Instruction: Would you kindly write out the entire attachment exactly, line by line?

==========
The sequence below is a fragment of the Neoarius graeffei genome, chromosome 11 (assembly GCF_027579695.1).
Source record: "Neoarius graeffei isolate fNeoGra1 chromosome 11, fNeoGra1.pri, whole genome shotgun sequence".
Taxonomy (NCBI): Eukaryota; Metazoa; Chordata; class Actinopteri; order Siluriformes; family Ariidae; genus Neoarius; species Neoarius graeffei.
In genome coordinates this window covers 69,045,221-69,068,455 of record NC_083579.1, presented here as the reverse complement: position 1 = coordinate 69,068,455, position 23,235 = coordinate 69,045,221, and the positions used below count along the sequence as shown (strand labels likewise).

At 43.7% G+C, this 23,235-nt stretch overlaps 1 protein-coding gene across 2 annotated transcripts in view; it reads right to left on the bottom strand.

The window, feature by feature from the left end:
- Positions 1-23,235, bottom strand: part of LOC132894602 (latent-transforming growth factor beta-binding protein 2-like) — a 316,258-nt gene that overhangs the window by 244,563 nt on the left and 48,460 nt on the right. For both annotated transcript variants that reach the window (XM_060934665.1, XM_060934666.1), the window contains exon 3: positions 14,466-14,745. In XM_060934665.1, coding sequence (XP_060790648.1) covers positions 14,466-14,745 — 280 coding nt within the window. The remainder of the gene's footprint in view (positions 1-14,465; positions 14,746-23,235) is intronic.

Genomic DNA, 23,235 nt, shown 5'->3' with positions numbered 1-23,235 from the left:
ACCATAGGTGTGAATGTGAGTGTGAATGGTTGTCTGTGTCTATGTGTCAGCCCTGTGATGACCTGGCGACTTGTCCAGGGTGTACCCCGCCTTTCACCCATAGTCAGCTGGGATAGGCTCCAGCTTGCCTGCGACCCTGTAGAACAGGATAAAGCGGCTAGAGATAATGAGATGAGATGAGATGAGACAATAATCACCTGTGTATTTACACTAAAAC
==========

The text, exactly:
The sequence below is a fragment of the Neoarius graeffei genome, chromosome 11 (assembly GCF_027579695.1).
Source record: "Neoarius graeffei isolate fNeoGra1 chromosome 11, fNeoGra1.pri, whole genome shotgun sequence".
Taxonomy (NCBI): Eukaryota; Metazoa; Chordata; class Actinopteri; order Siluriformes; family Ariidae; genus Neoarius; species Neoarius graeffei.
In genome coordinates this window covers 69,045,221-69,068,455 of record NC_083579.1, presented here as the reverse complement: position 1 = coordinate 69,068,455, position 23,235 = coordinate 69,045,221, and the positions used below count along the sequence as shown (strand labels likewise).

At 43.7% G+C, this 23,235-nt stretch overlaps 1 protein-coding gene across 2 annotated transcripts in view; it reads right to left on the bottom strand.

The window, feature by feature from the left end:
- Positions 1-23,235, bottom strand: part of LOC132894602 (latent-transforming growth factor beta-binding protein 2-like) — a 316,258-nt gene that overhangs the window by 244,563 nt on the left and 48,460 nt on the right. For both annotated transcript variants that reach the window (XM_060934665.1, XM_060934666.1), the window contains exon 3: positions 14,466-14,745. In XM_060934665.1, coding sequence (XP_060790648.1) covers positions 14,466-14,745 — 280 coding nt within the window. The remainder of the gene's footprint in view (positions 1-14,465; positions 14,746-23,235) is intronic.

Genomic DNA, 23,235 nt, shown 5'->3' with positions numbered 1-23,235 from the left:
ACCATAGGTGTGAATGTGAGTGTGAATGGTTGTCTGTGTCTATGTGTCAGCCCTGTGATGACCTGGCGACTTGTCCAGGGTGTACCCCGCCTTTCACCCATAGTCAGCTGGGATAGGCTCCAGCTTGCCTGCGACCCTGTAGAACAGGATAAAGCGGCTAGAGATAATGAGATGAGATGAGATGAGACAATAATCACCTGTGTATTTACACTAAAAC